Before you start checking on someone’s background, it will be important for you to have some bits of information about the subject you seek; having a person’s full name and their current address should be the very least.

Spokeo assembles and organizes white pages, public records and social networks information. The free version usually provides sparse information- name/address, maybe; log in to the J-School website via your WordPress account and check the Research Center page for secure login protocols. You can get phones and emails and find people on various social networks.

Pipl searches the top social networks, directories, public records, publications, associations, ecommerce sites and thousands of other sites. Results include contact, social media information, employment, education, demographic and background information.  Free and Fee.

In defining how it works, PeekYou, “…collects and combines scattered content from social sites, news sources, homepages, and blog platforms to present comprehensive online identities.”  With more than 6 million monthly subscribers, this free people search engine is a top people-finding source.



Clip searches – should be the first step in your search process.  Look for news, reports, articles about your subject.

Use Lexis Nexis Academic when searching for profiles or features of prominent persons; here’s a sample search:  hlead (Rachel w/2 Noerdlinger) AND atleast4 (noerdlinger) and length>800 [Add word count only for extended profile pieces.]  For less prominent folks, drop the hlead, firstname w/2 lastname is enough.

Another good source to have in your virtual library when searching for news appearing in small, regional and community papers, some of which are not part of the LexisNexis database is Access World News (avail at J-School Database list)

Don’t forget Google News; search for a person by ‘firstname ** lastname’ (this will search up to two more words, in case of middle name or initials)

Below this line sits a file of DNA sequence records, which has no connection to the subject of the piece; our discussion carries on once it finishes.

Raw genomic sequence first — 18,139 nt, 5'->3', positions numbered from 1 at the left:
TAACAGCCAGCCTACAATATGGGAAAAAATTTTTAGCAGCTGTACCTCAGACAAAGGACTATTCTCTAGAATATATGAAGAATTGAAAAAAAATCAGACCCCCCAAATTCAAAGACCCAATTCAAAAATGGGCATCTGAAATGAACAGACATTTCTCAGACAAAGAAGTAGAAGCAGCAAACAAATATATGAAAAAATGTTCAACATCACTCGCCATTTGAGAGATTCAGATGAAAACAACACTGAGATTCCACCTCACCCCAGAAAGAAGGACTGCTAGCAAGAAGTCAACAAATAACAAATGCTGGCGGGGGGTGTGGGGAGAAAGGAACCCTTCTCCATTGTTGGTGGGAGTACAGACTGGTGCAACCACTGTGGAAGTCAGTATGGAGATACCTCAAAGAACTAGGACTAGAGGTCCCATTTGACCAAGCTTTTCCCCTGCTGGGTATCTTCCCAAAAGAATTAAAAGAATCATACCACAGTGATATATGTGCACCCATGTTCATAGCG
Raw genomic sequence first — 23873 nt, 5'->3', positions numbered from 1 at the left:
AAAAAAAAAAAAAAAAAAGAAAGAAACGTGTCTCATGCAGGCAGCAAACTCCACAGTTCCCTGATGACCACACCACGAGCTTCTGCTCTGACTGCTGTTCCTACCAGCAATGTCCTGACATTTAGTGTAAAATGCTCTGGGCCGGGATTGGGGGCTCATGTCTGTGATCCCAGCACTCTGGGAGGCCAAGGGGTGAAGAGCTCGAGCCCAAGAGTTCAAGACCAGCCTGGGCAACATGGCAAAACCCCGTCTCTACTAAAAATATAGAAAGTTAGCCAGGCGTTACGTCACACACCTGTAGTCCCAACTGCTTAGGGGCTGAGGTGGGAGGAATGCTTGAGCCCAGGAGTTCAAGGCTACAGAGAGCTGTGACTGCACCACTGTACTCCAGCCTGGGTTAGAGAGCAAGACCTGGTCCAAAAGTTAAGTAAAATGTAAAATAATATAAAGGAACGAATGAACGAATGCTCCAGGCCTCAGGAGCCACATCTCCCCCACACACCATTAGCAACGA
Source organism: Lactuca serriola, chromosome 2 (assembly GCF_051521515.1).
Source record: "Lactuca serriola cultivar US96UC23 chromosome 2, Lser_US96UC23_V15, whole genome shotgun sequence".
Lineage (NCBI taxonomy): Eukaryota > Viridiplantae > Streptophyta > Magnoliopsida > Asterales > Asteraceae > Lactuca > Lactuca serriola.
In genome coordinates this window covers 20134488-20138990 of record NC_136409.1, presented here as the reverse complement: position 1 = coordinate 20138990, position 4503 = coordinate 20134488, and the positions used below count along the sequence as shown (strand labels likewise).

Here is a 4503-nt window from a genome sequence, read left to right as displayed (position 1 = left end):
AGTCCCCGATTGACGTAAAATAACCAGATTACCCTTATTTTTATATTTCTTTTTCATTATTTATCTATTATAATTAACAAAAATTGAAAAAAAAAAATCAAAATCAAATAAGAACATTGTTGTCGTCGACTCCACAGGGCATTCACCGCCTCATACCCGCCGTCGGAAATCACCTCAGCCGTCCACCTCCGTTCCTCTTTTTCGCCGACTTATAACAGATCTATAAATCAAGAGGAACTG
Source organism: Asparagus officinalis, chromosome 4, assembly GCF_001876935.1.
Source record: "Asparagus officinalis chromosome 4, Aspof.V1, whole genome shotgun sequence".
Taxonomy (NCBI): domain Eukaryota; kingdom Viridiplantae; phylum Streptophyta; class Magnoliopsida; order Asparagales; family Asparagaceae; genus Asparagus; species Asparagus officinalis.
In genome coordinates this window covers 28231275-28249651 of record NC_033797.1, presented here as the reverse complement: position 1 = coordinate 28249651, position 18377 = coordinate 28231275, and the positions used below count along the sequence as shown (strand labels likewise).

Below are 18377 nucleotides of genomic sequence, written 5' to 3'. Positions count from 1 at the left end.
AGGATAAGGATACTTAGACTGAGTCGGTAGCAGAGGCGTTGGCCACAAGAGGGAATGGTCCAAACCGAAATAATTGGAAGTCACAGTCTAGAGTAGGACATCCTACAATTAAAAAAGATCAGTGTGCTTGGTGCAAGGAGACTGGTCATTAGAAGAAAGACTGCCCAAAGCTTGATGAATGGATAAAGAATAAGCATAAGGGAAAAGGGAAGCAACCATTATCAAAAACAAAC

Biographical research databases (mostly for prominent people)   Each of the following is available via our J-School Database List:

Biography Reference Bank is a database of biographical profiles of well-known persons, gathered from periodicals and solid reference sources.  If you’re after a good profile of a prominent local politician, have a go at the Bio Reference Bank 

The Biography Reference Center includes biographies of writers, politicians, executives…



Trying to find former employees, or graduates of a particular university, who reside is a particular zip code?  Use the LinkedIn Advanced Person Search. The advanced search will also prove helpful when trying to find experts, and drill down to experts in a particular zip code .

Lexis Nexis Accurint has a People at Work database (Barbara Gray in the Research Center will do the search for you).

ZoomInfo offers free and premium information on business contacts. Continuously updated.

SeeThroughNY will verify names, titles, salaries and pension benefits of NYC and NYS employees

Looking for a good source for verifying a source’s academic credentials? Call the registrar’s office or try the fee-based National Student Clearinghouse.